15. The system of claim 14, wherein the user input device includes a keyboard.
16. The system of claim 15, wherein the keyboard is an illuminated keyboard.
17. The system of claim 14, wherein the pointing device consists of at least one from the group of a computer mouse, a touch pad, a track ball and a touchscreen.
18. The system of claim 17, wherein the pointing device is an illuminated pointing device.
19. The system of claim 14, wherein the biometric data is obtained from at least one of a fingerprint scan of the user, a retinal scan of the user, a sampling of the user's DNA, a sampling of the user's voice, a sampling of the user's breath, or a sampling of the user's handwriting.
20. The system of claim 14 wherein the biometric data includes a unique set of information pertaining to authorized users of the one or more host computers.
21. The system of claim 14, wherein the storage device is a persistent memory device.
22. The system of claim 14, wherein the storage device is housed within the authentication device.
23. The system of claim 14, wherein the storage device is housed externally from the authentication device.
24. The system of claim 14, wherein the set of reference data is inaccessible after user authentication.
25. The system of claim 14, wherein the identification input device and the authentication module are integrally housed.
26. The system of claim 14, wherein the emulation controller, the identification input device and the authentication module are integrally housed.
27. The system of claim 14, wherein upon successful authentication, the input-output buffer is enabled by the authentication device, until a session initialized by the associated user has terminated.
28. A KVM drawer comprising: a video monitor housing for supporting a video monitor; a user input housing pivotally connected to the video monitor housing, wherein the user input housing includes at least one user input device and the user input housing is capable of being secured on an associated rack;
the user input housing including a rear panel including one or more ports for communicatively coupling the video monitor and the at least one user input device to one or more host computers through an emulation controller;
wherein access to the one or more host computers through the at least one of the user input device and the video monitor is controlled by an associated authentication device that provides an associated user access to the one or more host computers based at least in part upon information biometric data received from the associated user, and
wherein a set of reference data for the associated user is stored in an encrypted form in a storage device communicatively coupled to the authentication device, for providing access to the one or more host computers based at least in part on a comparison with the received biometric data and the set of reference data.
29. A method for permitting a user to access one or more host computers based upon biometric data associated with an authorized user, the method comprising:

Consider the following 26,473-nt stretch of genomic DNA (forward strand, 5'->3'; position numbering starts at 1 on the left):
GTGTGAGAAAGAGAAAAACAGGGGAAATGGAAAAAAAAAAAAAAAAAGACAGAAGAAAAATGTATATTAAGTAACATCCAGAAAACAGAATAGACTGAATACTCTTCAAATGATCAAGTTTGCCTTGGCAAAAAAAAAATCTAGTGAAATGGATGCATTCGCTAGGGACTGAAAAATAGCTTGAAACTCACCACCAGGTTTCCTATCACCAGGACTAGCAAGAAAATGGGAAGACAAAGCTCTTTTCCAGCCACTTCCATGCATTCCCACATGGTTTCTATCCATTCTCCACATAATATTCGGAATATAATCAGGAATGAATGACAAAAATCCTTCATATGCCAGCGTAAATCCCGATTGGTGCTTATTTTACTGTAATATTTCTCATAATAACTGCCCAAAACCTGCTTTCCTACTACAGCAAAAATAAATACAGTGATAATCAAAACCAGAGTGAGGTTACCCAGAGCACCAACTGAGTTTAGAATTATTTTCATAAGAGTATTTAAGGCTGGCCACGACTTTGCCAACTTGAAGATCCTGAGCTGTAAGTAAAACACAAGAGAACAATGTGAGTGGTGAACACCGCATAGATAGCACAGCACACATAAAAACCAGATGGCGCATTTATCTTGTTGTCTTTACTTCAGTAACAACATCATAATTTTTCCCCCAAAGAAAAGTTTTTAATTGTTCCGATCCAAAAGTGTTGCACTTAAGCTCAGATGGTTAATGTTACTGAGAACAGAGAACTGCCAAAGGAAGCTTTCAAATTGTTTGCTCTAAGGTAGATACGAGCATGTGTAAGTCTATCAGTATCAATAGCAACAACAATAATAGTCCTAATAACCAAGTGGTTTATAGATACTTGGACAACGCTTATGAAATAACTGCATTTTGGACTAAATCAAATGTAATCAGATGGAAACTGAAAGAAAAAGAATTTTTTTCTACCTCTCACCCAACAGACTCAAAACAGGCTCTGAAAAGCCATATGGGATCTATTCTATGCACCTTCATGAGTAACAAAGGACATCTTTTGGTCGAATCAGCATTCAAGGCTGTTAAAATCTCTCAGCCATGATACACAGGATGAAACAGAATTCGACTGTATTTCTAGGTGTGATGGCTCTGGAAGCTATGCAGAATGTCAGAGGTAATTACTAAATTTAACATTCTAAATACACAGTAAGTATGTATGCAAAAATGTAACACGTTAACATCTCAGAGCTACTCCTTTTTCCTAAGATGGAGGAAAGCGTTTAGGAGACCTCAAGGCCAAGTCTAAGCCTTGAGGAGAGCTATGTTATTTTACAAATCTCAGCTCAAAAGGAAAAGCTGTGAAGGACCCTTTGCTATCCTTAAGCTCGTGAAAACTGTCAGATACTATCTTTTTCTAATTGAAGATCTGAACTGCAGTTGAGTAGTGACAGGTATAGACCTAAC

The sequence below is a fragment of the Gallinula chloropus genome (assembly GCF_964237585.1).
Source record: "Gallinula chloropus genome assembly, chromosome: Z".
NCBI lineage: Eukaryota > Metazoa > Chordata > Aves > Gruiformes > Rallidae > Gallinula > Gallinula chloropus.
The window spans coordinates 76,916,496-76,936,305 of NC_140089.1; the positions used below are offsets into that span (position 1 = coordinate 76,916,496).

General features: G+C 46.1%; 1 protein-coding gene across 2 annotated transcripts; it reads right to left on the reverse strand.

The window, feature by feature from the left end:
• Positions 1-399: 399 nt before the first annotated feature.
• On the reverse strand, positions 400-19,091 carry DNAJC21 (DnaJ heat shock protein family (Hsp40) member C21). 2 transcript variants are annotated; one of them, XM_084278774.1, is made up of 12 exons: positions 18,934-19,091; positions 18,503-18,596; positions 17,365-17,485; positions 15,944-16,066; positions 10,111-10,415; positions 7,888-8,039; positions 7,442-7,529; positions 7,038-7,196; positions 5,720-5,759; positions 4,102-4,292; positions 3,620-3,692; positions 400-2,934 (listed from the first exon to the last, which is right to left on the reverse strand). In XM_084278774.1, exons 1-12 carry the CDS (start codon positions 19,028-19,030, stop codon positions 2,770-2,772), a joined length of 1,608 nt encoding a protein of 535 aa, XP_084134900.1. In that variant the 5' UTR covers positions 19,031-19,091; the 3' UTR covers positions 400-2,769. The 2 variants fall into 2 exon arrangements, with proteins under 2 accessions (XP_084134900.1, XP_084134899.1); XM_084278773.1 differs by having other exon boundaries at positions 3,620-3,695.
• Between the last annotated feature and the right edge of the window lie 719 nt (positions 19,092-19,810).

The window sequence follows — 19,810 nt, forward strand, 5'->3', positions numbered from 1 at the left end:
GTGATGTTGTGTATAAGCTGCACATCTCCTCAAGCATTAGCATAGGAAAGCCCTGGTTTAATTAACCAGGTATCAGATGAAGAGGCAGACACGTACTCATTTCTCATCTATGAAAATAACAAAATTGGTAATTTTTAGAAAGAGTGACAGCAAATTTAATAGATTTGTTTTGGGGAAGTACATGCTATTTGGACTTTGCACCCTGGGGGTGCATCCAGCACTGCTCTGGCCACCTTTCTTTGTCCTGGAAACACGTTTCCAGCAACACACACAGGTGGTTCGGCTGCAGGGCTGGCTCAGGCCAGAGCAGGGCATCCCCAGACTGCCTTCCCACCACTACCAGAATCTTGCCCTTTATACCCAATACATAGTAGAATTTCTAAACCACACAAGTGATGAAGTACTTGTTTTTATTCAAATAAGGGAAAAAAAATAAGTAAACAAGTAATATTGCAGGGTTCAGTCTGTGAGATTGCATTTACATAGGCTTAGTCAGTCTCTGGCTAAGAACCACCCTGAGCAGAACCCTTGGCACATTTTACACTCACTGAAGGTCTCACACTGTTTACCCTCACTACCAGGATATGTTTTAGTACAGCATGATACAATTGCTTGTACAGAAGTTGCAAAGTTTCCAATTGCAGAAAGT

inputting biometric data associated with a user to an identification input device;
enabling a storage device containing at least a portion of the biometric data associated with authorized users based on the inputting of biometric data at the identification input device, wherein the biometric data is stored in the storage device in an encrypted form;
comparing at least a portion of the received biometric data with a stored set of biometric data associated with authorized users stored in the storage device;
providing access to at least one host computer from a KVM drawer through an emulation controller based upon the step of comparing the received biometric data with the stored set of biometric data associated with authorized users.
30. The method of claim 29, wherein the biometric data is obtained from at least one of a fingerprint scan of the user, a retinal scan of the user, a sampling of the user's DNA, a sampling of the user's voice, a sampling of the user's breath, or a sampling of the user's signature.
31. The method of claim 29 wherein the biometric data includes a unique set of information pertaining to authorized users of the one or more host computers.
32. A method for permitting a user to access one or more host computers based upon biometric data associated with an authorized user, the method comprising:
inputting biometric data associated with a user to an identification input device;
enabling a storage device containing at least a portion of the biometric data associated with authorized users based on the inputting of biometric data at the identification input device;
comparing at least a portion of the received biometric data with a stored set of biometric data associated with authorized users stored in a storage device;
providing access to at least one host computer from a KVM drawer through an emulation controller based upon the step of comparing the received biometric data with the stored set of biometric data associated with authorized users; and
disabling the storage device upon providing an associated user access to one or more host computers.
Description
TECHNICAL FIELD